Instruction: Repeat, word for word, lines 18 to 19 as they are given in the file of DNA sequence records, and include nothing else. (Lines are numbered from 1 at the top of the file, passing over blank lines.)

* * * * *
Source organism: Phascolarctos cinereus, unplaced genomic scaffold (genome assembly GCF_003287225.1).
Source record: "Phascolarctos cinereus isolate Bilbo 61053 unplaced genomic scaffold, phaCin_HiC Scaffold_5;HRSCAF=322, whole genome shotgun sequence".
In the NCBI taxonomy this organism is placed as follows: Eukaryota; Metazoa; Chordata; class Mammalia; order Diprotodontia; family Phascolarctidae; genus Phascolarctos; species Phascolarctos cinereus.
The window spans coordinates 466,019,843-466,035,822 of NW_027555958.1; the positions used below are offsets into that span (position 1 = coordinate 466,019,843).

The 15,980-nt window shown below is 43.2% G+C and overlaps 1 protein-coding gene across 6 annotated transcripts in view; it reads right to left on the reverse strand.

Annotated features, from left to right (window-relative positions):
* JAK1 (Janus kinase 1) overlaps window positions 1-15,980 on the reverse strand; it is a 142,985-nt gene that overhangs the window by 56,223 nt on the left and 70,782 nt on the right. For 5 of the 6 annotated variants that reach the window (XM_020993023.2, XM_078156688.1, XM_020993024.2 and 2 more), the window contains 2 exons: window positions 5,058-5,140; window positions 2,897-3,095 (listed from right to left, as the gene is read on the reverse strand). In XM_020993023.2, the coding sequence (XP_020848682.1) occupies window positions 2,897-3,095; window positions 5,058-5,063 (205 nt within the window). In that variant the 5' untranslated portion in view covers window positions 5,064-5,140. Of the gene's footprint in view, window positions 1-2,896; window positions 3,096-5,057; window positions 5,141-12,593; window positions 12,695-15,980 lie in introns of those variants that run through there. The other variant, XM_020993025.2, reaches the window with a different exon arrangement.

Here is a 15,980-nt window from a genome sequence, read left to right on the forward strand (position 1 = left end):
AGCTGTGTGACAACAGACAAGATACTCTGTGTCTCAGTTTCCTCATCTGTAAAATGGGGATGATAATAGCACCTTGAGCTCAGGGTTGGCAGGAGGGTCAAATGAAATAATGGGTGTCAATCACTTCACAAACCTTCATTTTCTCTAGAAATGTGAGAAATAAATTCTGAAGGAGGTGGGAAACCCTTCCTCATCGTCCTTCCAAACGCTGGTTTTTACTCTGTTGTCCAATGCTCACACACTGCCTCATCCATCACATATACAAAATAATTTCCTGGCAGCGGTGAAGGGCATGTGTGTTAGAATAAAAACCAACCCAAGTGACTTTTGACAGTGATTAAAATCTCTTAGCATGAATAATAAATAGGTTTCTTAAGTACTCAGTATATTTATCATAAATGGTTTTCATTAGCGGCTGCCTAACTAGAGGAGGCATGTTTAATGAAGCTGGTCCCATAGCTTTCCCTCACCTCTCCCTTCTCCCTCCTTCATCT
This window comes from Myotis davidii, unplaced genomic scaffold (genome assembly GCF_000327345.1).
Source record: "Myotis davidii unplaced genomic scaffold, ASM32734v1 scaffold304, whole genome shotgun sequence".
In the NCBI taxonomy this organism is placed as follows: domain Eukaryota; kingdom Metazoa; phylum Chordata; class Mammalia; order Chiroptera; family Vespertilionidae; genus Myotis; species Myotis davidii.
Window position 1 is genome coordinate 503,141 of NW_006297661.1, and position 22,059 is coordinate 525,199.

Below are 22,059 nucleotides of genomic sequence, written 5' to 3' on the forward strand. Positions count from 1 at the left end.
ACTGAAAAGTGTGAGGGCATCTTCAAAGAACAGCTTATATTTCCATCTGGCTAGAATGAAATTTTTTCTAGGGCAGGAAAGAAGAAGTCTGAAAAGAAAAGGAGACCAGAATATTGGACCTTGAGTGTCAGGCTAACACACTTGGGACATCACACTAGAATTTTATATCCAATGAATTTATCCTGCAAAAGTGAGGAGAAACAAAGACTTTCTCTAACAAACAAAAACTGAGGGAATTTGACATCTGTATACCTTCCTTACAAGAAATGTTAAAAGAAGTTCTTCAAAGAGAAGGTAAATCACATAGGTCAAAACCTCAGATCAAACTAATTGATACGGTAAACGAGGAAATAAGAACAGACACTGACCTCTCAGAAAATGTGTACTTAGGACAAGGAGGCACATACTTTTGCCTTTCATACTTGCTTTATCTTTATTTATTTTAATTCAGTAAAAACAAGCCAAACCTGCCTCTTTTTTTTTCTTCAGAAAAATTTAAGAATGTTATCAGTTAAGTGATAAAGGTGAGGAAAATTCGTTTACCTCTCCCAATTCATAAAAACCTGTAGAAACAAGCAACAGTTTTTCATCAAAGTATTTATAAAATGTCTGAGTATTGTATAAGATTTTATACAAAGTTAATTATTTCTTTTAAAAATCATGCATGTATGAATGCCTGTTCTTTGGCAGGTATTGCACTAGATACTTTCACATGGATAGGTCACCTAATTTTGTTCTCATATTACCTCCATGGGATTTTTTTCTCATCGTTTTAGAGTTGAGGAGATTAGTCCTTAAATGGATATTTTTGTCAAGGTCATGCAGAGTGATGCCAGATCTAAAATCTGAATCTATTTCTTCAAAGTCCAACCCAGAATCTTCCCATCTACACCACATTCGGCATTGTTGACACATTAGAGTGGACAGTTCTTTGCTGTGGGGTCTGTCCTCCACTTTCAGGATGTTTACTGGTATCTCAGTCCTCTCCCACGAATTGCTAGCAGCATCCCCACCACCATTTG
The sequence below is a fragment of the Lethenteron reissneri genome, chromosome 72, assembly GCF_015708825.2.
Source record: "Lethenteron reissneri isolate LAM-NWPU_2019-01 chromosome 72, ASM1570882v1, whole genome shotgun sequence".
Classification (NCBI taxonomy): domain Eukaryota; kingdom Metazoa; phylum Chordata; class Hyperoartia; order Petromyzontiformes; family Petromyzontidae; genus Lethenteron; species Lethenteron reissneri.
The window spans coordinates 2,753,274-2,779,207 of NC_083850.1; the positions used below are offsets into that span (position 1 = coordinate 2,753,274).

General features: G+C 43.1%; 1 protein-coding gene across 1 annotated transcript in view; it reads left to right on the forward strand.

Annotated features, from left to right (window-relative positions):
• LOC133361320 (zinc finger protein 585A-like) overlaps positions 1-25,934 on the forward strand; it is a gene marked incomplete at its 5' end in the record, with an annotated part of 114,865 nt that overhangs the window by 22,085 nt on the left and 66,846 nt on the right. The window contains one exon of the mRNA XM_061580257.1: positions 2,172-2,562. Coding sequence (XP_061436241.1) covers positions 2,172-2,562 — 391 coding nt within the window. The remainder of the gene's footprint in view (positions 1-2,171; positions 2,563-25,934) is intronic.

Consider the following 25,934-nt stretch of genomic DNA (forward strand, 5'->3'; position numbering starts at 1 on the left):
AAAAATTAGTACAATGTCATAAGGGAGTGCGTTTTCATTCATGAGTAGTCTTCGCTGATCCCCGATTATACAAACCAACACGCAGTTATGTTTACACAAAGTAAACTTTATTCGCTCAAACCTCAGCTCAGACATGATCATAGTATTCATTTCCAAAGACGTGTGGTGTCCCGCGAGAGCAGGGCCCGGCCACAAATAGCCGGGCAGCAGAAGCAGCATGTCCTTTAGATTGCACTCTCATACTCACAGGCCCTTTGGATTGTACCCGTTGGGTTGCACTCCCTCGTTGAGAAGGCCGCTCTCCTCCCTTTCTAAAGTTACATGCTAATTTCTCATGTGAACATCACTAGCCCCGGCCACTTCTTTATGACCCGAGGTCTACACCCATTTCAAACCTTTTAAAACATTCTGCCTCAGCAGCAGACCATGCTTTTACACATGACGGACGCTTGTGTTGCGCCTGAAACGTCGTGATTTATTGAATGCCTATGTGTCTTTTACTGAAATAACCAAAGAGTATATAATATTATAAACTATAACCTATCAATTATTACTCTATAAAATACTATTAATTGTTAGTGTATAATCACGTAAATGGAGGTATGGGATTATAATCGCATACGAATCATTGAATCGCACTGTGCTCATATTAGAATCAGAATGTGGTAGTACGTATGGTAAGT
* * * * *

Classification (NCBI taxonomy): domain Eukaryota; kingdom Metazoa; phylum Chordata; class Hyperoartia; order Petromyzontiformes; family Petromyzontidae; genus Lethenteron; species Lethenteron reissneri.
The window spans coordinates 2,753,274-2,779,207 of NC_083850.1; the positions used below are offsets into that span (position 1 = coordinate 2,753,274).